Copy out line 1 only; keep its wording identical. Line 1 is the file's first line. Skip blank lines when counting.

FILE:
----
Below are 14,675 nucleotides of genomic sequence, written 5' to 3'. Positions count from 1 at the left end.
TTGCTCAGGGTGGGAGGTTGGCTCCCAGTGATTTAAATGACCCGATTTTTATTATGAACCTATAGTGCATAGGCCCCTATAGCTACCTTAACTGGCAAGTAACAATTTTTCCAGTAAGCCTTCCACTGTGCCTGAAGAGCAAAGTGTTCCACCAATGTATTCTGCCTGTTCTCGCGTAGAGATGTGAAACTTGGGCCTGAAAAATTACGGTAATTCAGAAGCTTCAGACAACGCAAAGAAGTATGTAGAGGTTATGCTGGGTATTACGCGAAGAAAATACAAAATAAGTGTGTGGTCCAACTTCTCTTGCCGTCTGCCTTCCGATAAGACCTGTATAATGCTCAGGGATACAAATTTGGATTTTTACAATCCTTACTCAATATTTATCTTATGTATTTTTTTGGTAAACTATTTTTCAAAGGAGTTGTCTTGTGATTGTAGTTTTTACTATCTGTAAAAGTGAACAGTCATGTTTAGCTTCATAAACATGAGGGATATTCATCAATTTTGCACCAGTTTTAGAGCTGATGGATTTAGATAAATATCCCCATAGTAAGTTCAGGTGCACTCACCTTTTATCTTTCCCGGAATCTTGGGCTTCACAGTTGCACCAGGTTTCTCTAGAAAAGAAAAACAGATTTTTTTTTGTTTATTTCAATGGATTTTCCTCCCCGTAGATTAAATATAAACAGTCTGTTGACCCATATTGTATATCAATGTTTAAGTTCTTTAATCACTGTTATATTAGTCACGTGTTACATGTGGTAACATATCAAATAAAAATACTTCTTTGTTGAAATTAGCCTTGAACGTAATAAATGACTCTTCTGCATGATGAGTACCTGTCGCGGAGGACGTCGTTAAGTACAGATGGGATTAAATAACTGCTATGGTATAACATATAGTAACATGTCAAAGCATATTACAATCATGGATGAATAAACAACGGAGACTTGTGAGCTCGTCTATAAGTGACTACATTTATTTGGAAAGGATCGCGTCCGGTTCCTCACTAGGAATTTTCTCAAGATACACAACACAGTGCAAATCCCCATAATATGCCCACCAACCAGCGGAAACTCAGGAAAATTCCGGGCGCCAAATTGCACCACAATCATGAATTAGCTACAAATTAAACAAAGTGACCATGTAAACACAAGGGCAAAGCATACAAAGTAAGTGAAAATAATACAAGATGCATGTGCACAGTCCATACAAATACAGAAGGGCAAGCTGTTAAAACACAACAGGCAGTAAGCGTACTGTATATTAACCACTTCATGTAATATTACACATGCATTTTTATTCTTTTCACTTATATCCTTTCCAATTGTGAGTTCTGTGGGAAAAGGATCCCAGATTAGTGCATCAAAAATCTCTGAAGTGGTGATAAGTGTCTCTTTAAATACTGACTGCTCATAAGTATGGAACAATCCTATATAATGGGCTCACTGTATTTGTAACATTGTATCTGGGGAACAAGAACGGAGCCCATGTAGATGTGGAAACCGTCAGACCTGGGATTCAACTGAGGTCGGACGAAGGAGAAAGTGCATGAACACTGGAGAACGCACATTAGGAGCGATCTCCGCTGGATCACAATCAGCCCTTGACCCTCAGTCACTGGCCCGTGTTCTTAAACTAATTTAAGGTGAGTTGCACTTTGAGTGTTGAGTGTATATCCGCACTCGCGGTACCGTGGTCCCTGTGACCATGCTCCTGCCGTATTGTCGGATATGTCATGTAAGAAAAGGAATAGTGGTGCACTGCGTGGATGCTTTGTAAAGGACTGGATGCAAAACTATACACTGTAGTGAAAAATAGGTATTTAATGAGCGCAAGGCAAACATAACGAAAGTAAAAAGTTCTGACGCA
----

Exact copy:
Below are 14,675 nucleotides of genomic sequence, written 5' to 3'. Positions count from 1 at the left end.